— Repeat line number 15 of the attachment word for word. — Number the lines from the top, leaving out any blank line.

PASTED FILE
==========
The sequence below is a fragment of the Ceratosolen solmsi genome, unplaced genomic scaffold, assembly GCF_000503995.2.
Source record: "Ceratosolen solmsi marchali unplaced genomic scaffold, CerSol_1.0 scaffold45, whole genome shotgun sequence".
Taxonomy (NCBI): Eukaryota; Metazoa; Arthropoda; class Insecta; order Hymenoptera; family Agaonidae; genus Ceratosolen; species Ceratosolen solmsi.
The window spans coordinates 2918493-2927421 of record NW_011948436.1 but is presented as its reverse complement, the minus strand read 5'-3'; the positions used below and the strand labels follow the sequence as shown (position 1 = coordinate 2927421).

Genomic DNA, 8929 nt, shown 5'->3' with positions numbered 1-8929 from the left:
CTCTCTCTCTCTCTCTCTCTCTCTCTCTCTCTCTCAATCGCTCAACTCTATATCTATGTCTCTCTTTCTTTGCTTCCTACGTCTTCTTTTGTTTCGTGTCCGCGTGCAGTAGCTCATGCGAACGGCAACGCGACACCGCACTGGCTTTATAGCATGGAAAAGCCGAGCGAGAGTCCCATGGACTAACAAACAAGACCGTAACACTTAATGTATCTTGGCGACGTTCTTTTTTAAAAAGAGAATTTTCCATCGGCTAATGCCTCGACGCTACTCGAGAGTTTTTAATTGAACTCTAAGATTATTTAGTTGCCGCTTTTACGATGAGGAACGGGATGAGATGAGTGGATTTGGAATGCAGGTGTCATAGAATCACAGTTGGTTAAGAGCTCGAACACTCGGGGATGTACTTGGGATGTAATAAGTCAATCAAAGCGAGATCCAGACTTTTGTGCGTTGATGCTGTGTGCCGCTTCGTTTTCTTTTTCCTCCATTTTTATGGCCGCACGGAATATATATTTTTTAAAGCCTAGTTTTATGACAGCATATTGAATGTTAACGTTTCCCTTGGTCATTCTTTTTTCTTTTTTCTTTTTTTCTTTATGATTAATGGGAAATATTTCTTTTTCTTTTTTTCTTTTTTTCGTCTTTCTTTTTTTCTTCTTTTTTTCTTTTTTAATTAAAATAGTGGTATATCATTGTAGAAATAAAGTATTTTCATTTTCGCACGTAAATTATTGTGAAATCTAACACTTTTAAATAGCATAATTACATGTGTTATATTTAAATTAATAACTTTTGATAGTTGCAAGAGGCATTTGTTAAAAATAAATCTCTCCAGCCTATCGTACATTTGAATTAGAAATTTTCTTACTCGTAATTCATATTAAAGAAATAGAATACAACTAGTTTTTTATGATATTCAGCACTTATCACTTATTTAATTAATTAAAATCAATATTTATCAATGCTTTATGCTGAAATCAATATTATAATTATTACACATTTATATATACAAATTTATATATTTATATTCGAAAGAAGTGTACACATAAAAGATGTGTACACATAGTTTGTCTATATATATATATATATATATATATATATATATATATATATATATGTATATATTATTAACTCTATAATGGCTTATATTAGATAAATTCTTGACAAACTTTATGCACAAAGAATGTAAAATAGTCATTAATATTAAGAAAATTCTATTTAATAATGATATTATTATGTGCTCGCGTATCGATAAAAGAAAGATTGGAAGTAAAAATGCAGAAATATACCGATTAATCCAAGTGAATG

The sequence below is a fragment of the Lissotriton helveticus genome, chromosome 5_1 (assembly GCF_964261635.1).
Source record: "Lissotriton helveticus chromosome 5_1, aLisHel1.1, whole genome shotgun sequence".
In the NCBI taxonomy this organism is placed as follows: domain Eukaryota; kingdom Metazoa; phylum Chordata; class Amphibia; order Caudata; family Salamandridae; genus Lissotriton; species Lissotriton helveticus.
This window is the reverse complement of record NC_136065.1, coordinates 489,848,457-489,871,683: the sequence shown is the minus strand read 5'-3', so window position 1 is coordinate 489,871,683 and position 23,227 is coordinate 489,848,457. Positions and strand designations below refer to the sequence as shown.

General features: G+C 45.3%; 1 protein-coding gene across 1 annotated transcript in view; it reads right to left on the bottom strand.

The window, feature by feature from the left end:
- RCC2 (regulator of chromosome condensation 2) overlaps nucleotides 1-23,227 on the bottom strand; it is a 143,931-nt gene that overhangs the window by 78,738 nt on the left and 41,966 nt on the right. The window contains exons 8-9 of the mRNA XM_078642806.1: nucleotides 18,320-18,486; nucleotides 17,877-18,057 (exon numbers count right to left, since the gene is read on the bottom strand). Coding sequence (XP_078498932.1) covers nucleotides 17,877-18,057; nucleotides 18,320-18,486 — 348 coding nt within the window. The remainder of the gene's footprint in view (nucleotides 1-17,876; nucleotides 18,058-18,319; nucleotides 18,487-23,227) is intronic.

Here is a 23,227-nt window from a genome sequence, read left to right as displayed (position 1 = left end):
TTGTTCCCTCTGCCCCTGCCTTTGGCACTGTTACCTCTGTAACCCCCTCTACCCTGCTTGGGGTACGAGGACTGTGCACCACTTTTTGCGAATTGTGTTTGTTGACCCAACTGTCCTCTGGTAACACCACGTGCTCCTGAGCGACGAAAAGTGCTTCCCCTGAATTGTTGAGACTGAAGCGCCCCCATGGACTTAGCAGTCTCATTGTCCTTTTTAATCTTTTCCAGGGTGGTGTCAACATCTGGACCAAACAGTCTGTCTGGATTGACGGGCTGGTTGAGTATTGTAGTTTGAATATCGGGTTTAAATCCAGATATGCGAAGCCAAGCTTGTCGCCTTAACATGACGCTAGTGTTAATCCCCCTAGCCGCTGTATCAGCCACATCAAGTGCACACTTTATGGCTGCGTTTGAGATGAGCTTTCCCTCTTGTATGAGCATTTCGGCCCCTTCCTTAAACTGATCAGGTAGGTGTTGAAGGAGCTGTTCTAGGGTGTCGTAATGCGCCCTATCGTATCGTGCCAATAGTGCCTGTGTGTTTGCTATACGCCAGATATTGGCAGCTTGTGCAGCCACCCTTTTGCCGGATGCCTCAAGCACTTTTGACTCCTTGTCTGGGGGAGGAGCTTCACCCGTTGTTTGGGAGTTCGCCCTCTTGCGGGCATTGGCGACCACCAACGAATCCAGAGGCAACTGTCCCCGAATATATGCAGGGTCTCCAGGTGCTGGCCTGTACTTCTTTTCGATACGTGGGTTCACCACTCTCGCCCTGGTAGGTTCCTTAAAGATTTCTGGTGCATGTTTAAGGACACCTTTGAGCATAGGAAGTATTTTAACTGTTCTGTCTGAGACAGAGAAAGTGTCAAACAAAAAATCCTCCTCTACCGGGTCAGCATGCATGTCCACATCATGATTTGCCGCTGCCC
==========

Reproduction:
TTGTTCCCTCTGCCCCTGCCTTTGGCACTGTTACCTCTGTAACCCCCTCTACCCTGCTTGGGGTACGAGGACTGTGCACCACTTTTTGCGAATTGTGTTTGTTGACCCAACTGTCCTCTGGTAACACCACGTGCTCCTGAGCGACGAAAAGTGCTTCCCCTGAATTGTTGAGACTGAAGCGCCCCCATGGACTTAGCAGTCTCATTGTCCTTTTTAATCTTTTCCAGGGTGGTGTCAACATCTGGACCAAACAGTCTGTCTGGATTGACGGGCTGGTTGAGTATTGTAGTTTGAATATCGGGTTTAAATCCAGATATGCGAAGCCAAGCTTGTCGCCTTAACATGACGCTAGTGTTAATCCCCCTAGCCGCTGTATCAGCCACATCAAGTGCACACTTTATGGCTGCGTTTGAGATGAGCTTTCCCTCTTGTATGAGCATTTCGGCCCCTTCCTTAAACTGATCAGGTAGGTGTTGAAGGAGCTGTTCTAGGGTGTCGTAATGCGCCCTATCGTATCGTGCCAATAGTGCCTGTGTGTTTGCTATACGCCAGATATTGGCAGCTTGTGCAGCCACCCTTTTGCCGGATGCCTCAAGCACTTTTGACTCCTTGTCTGGGGGAGGAGCTTCACCCGTTGTTTGGGAGTTCGCCCTCTTGCGGGCATTGGCGACCACCAACGAATCCAGAGGCAACTGTCCCCGAATATATGCAGGGTCTCCAGGTGCTGGCCTGTACTTCTTTTCGATACGTGGGTTCACCACTCTCGCCCTGGTAGGTTCCTTAAAGATTTCTGGTGCATGTTTAAGGACACCTTTGAGCATAGGAAGTATTTTAACTGTTCTGTCTGAGACAGAGAAAGTGTCAAACAAAAAATCCTCCTCTACCGGGTCAGCATGCATGTCCACATCATGATTTGCCGCTGCCC